What learning project would you like to start this year? How about choosing a book of Bible to read, perhaps with a friend, and maybe with commentaries? You could also try a book of Jewish scholarship. Our JTS librarian David Kraemer recently announced that the JTS faculty had published more books in the past year or two than at any time in our history. I tried to make a commitment to read every new faculty book, but I can’t keep up. This year I enjoyed Ben Sommer’s book, Revelation and Authority, and Richard Kalmin’s book, Migrating Tales. Burt Visotzky just released a new volume called Aphrodite and the Rabbis, and Amy Kalmanofsky has a new book about to be released on gender in the Bible.
If you only had time for JTS faculty books, dayeinu, but there are many lifetimes of Torah to be learned. So let’s clear out our ears and start to listen to the wisdom that is available. I’d like to suggest that we invite the words of Jewish wisdom to enter our ears and minds. People here have good minds—you have a lot to gain and also to give in further developing our sacred tradition.
There is of course also a negative side to hearing, and I am afraid that it has been very challenging this year. This endless political season has been filled with hateful speech, and not just between the two last major candidates standing. On personal principle and in deference to American law and out of respect for you, I do not endorse candidates from the bimah. Of course I have strong political opinions and I certainly intend to vote in November, as I hope every eligible person in this room will do. While I won’t make an endorsement, I do think that we have the right and obligation to denounce hateful statements, whether made by a candidate whom we support or one whom we oppose.
One winter night last year during Hanukah I found myself lighting the Menorah in an unusual setting. It was a mosque in mid-town. I invited JTS students to go with me to the mosque, which had offered to host a Hanukah party. While this was gracious of them, it was also important for us, because a major political candidate had just announced that Muslims should not be allowed to enter the United States. As a Jew and as a rabbi, I had an obligation to hear these horrible words, and to try to imagine how a Muslim person would have experienced them. And so we did what we could to replace those hateful words with words of respect, compassion and friendship.
Our ears are ringing with hateful speech, and I fear that we have become desensitized by the constant barrage of hateful things that are being heard. We need to hear these noises and do our best to replace them with the sound of civility. So, using our ears to listen for Torah and to notice and combat hatred—this is how we use our Jewish otoscope. This is how we practice Judaism.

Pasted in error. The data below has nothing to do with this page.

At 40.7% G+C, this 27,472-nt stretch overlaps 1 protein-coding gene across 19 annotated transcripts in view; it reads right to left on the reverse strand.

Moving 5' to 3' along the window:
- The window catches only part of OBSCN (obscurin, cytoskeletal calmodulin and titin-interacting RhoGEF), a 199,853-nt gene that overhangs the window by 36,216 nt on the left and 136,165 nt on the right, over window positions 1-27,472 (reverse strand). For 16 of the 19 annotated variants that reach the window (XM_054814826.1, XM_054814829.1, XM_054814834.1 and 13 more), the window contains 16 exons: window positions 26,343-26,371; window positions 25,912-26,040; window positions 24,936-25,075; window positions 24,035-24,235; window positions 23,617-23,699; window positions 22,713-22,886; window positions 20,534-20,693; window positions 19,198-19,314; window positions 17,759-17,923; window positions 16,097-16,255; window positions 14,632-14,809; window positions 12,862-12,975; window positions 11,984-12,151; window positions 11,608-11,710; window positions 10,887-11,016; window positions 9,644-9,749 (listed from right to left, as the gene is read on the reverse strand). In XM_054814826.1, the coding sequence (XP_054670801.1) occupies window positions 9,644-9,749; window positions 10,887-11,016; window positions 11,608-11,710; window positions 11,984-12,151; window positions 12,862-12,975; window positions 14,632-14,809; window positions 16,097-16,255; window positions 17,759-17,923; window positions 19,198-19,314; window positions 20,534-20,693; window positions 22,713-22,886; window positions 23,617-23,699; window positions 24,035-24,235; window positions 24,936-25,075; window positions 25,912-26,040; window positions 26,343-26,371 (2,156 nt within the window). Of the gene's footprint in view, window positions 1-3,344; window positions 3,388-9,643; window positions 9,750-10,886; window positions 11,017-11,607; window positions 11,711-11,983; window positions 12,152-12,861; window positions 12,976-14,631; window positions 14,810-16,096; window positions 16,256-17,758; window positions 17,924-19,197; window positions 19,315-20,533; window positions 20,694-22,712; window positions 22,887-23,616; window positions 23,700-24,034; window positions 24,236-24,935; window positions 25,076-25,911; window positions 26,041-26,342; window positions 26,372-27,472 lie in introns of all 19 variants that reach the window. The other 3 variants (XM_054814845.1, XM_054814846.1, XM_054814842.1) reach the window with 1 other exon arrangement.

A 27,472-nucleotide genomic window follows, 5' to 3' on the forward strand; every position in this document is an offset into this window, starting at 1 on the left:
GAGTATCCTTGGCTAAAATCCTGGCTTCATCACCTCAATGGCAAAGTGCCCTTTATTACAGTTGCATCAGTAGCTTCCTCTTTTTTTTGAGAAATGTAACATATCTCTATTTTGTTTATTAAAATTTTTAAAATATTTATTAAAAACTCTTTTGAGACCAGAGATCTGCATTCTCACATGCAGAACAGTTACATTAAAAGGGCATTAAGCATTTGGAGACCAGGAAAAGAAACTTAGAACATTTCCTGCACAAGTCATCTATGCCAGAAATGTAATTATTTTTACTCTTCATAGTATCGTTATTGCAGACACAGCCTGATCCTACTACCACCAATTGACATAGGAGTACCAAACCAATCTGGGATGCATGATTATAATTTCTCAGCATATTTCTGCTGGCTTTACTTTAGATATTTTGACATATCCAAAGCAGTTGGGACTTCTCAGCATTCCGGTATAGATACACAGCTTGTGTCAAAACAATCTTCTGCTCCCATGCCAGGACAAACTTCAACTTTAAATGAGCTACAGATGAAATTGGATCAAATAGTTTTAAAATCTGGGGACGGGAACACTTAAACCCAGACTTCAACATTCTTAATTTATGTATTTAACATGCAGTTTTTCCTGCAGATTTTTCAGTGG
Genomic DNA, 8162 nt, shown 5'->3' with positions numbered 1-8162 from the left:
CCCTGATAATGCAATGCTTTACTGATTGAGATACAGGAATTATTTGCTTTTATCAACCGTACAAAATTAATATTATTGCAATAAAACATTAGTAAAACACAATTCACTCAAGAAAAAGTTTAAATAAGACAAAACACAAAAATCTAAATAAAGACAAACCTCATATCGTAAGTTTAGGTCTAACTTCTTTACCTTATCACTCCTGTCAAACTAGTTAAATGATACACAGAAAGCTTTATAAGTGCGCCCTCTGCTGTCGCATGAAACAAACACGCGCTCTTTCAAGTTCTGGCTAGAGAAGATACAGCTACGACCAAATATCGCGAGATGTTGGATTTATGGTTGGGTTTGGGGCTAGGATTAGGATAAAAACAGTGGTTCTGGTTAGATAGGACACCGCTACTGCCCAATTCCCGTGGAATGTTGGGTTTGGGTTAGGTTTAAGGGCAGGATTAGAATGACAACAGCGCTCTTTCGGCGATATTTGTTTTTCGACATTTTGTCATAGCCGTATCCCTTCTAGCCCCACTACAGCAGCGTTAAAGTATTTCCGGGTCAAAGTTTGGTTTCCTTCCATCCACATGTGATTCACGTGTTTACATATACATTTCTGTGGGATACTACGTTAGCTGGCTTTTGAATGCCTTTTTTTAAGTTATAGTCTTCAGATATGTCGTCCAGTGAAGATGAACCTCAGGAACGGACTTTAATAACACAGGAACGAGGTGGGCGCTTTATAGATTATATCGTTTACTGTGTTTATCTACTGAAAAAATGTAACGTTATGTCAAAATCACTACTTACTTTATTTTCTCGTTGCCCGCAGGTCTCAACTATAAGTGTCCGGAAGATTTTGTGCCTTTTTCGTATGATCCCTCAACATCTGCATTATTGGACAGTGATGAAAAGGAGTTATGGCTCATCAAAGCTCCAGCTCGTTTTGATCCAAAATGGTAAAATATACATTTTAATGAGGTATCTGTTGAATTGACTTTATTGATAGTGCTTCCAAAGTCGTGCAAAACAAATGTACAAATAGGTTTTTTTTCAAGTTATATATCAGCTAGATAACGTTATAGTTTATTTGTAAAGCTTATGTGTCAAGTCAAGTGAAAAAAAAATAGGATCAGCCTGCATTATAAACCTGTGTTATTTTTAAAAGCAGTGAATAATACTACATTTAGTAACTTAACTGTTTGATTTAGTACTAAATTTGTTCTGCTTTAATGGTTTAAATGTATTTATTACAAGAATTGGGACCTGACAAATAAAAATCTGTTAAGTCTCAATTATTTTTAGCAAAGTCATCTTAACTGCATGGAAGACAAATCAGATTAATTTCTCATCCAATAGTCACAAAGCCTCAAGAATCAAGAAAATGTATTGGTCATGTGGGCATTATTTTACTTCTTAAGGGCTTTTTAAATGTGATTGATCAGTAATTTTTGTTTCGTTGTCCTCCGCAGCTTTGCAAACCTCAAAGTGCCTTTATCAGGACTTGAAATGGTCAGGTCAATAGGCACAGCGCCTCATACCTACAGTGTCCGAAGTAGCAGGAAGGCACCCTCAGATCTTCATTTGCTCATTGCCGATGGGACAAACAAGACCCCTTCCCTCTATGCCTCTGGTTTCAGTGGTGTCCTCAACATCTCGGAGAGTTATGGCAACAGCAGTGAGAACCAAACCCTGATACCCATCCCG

Next we have the reflex hammer. This one makes me smile. I remember sitting on the pediatrician’s examining table while he hit my knee, making my leg pop up in the air involuntarily. It’s important to have healthy reflexes, and this is a capacity that diminishes as we age. We don’t react as quickly to stimuli, and that can put us and others around us in danger.
I mentioned before that the Sefer Haredim listed eight body parts that can lead to sin. Two of them are the arms and legs—these symbolize our activity—where we go, and what we do. How are the Jewish reflexes of our legs and arms?
In Jewish terms, the reflex hammer can be our metaphor for tzedakah, by which I mean righteous conduct. This means picking ourselves up and going somewhere good, like we have done today. And then it means going out and doing something good, which is the task before us this week.
No one here can help every person in every way that is called for. But each year we have the chance to train our reflexes once again. For us at JTS one way we are trying to become more responsive is thinking about our responsibility to improve racial justice in this country. The Associate Dean of our Rabbinical School, Rabbi Stephanie Ruskay, has been our point person in starting numerous social justice initiatives this year. You can listen to her brief video message on the JTS web site.
JTS is partnering with an organization called Exodus Transitional Communities, founded by a formerly incarcerated man named Julio Medina. This is a re-entry program that helps people reintegrate into communities which they left years or even decades ago. Last winter at Union Seminary, Julio spoke to our students about how he expected that leaving prison would mean entering the promised land, but it did not. He found himself in the wilderness, just like Israel did after leaving Egypt. He didn’t know how to fit back into family, faith community or the work place. His organization helps people come out of prison and rejoin society—to become contributing, responsible and valued citizens. When we partner in such righteous behavior, that is practicing Judaism.